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Houts, Annie | to John Houts, Dec. 1868:

VC 1869
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vassar:24403,,Box 70,VCL_Letters_Houts_Annie_1869_019
December 13, 1868
1 item
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: VCLLettersHoutsAnnie1869019001
V.C. Dec. 13, 1868.
Dear John,
It is almost bed-time but I must give you a few words
before I shut my eyes. Since writing to you I have heard from Carlos, and,
as he may probably have told you, he does not think it best that I should
allow you to use my property, to cancel your debts. I am sure I am quite
at a loss to know what to do. 1 want to do what is best aad just and for your
own and my own good. I must speak plainly, John. The fact of your having
a plenty to supply your wants has been not a blessing, or at least, if a
blessing, has been bent from its purpose, so as to have the influence of a


: VCLLettersHoutsAnnie1869019002
curse upon you. With ability, with a good education, you have let many
years of your life go by without improving, merely because you were not
spurred on to it, by the pressing wants of present need. As the human soul
from its constitution must go down or up, can not remain stationary, you,
in not striving to advance, degenerated. Forgive me, dear brother, but I
am not sure but it is the best thing for you now to have to struggle against
mighty obstacles, to put forth all the energies of your being, and call to your
aid the help of our Heavenly Father to enable you to rise supreme above the
difficulties that beset your path. Let this determination come into the
minutest affairs of your every day life. Even to the matter of paying your
debts; I know not, indeed it is quite a question now with me, the more I think
of it, whether I would do the right thing by you even, to thus sacrifice


: VCLLettersHoutsAnnie1869019003
property. 1 would not be selfish, would not withhold it could I be sure it was
Sept. 22, 1869 - 2
best. I can not tell what is in the future, what may befall me, and I do not
think the property that was earned by the hard labor of my father should be
let slip, unless I was perfectly convinced it were right. Furthermore, why,
if I have $ 50,000. more or less in the estate, need those lots be sold that
are set apart? I really think, John, if you will forgive me for saying so,
that what is most lacking in your character. Is a spirit of self-denial, and a
determination which will lead you to carry out your good resolutions. I
honestly believe that you will come forth from this trial* a stronger and
better man, a more noble, self-reliant character, if you stem the surges,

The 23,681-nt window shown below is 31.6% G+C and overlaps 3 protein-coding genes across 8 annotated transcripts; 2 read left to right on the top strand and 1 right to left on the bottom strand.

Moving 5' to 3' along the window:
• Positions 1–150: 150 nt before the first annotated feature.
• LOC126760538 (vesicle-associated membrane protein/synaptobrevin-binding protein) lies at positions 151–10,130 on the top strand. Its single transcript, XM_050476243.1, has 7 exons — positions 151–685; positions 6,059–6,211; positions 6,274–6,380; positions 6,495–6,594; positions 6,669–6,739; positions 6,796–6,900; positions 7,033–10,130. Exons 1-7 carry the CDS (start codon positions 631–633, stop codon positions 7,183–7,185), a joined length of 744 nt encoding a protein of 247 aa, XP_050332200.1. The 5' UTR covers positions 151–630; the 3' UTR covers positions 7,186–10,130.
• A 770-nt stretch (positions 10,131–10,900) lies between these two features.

and gain the shore, unaided. Yet, Heaven


: VCLLettersHoutsAnnie1869019004
forbid that I should deay the life-
boat* if its aid is necessary to uphold your uncertain, failing limbs. Can
you not see and comprehend my difficulty. You will not doubt my sincerity
and my love for you, & my intention to aid you, will you?
The ffcct is, I do not think I ought to decide such a question one way
or the other* without a more perfect understanding of the business of the
estate* than I now have. In truth, my knowledge of the business is simply,
none at all* and I can not intelligently decide aay question with regard to the
property unless I do know and understand the situatioa of the money belong-
ing to the estate, how it Is invested, the value of the investments &c, fee.
Carlos thinks it will be very foolish for me to come home, this


: VCLLettersHoutsAnnie1869019005
and were it not a very special occasioa, I should think so, too, for it
is a long, tiresome Journey and* to tell the truth, I caa not bear fatigue as
Dec. 13, 1868 - 3
well as X could last summer, or at any time before my sickness. X hare
thought the journey might be broken by stopping at Pittsburgh a few days,
then, if you meet me there, go on home, come back to Pittsburg in time to
rest a few days on the way back fc thus break the journey. College closes
one week from next Tuesday. X may have reason to change my plans, but
I now think X shall leave here the same day, Ik reach Pittsburgh the next
morning. I shall have company. Then if you could come on, and meet me
there, fc we leave Pittsburgh so as to get home the last of the week, fc then
return to Pittsburgh the last of the next week, fc be ready to come on here
the following Tuesday- I will, of


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course, stop at Alice Hurd Riggs's house,
No. 63, Montgomery Avenue, Allegheny City, aad if you can not come on for
me, shall probably spend my vacation there. I do not want to have any-thing
happen to prevent my return. X believe it would almost break my heart to
have to leave the College now, without completing this year, but I am anxious
to see you, and will come home if you will meet me in Pittsburgh. I will
write you again, before vacation. If X have said aught unjust or unkind, for-
give it and believe me, I said it all, only because I felt It was right fc for
your own good. May God in Heaven bless fc keep you, is the prayer of
Your own Sister,
(Annie (Glidden) Houts, '69,